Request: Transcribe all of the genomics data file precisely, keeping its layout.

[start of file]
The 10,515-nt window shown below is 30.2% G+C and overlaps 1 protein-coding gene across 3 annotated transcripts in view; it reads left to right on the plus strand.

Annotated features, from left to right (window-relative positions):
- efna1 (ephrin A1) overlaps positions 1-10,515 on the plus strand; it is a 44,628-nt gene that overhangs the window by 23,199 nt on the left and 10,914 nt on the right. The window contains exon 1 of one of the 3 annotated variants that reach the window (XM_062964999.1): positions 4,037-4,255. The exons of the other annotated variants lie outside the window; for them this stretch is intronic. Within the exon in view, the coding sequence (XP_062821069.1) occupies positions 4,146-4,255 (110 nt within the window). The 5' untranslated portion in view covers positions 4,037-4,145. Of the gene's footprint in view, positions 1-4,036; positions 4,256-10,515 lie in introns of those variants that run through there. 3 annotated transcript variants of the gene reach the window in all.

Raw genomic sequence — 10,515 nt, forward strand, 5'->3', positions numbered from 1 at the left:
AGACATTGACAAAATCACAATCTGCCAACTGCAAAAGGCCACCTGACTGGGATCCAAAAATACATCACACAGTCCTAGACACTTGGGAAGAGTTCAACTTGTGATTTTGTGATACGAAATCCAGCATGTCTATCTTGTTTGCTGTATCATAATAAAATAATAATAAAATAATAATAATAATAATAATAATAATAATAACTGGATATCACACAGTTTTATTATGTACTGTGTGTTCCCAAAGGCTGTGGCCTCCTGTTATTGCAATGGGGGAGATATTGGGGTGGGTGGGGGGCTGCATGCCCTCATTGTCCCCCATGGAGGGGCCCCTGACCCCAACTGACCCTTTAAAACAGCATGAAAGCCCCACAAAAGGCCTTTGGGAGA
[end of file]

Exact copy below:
The 10,515-nt window shown below is 30.2% G+C and overlaps 1 protein-coding gene across 3 annotated transcripts in view; it reads left to right on the plus strand.

Annotated features, from left to right (window-relative positions):
- efna1 (ephrin A1) overlaps positions 1-10,515 on the plus strand; it is a 44,628-nt gene that overhangs the window by 23,199 nt on the left and 10,914 nt on the right. The window contains exon 1 of one of the 3 annotated variants that reach the window (XM_062964999.1): positions 4,037-4,255. The exons of the other annotated variants lie outside the window; for them this stretch is intronic. Within the exon in view, the coding sequence (XP_062821069.1) occupies positions 4,146-4,255 (110 nt within the window). The 5' untranslated portion in view covers positions 4,037-4,145. Of the gene's footprint in view, positions 1-4,036; positions 4,256-10,515 lie in introns of those variants that run through there. 3 annotated transcript variants of the gene reach the window in all.

Raw genomic sequence — 10,515 nt, forward strand, 5'->3', positions numbered from 1 at the left:
AGACATTGACAAAATCACAATCTGCCAACTGCAAAAGGCCACCTGACTGGGATCCAAAAATACATCACACAGTCCTAGACACTTGGGAAGAGTTCAACTTGTGATTTTGTGATACGAAATCCAGCATGTCTATCTTGTTTGCTGTATCATAATAAAATAATAATAAAATAATAATAATAATAATAATAATAATAATAACTGGATATCACACAGTTTTATTATGTACTGTGTGTTCCCAAAGGCTGTGGCCTCCTGTTATTGCAATGGGGGAGATATTGGGGTGGGTGGGGGGCTGCATGCCCTCATTGTCCCCCATGGAGGGGCCCCTGACCCCAACTGACCCTTTAAAACAGCATGAAAGCCCCACAAAAGGCCTTTGGGAGA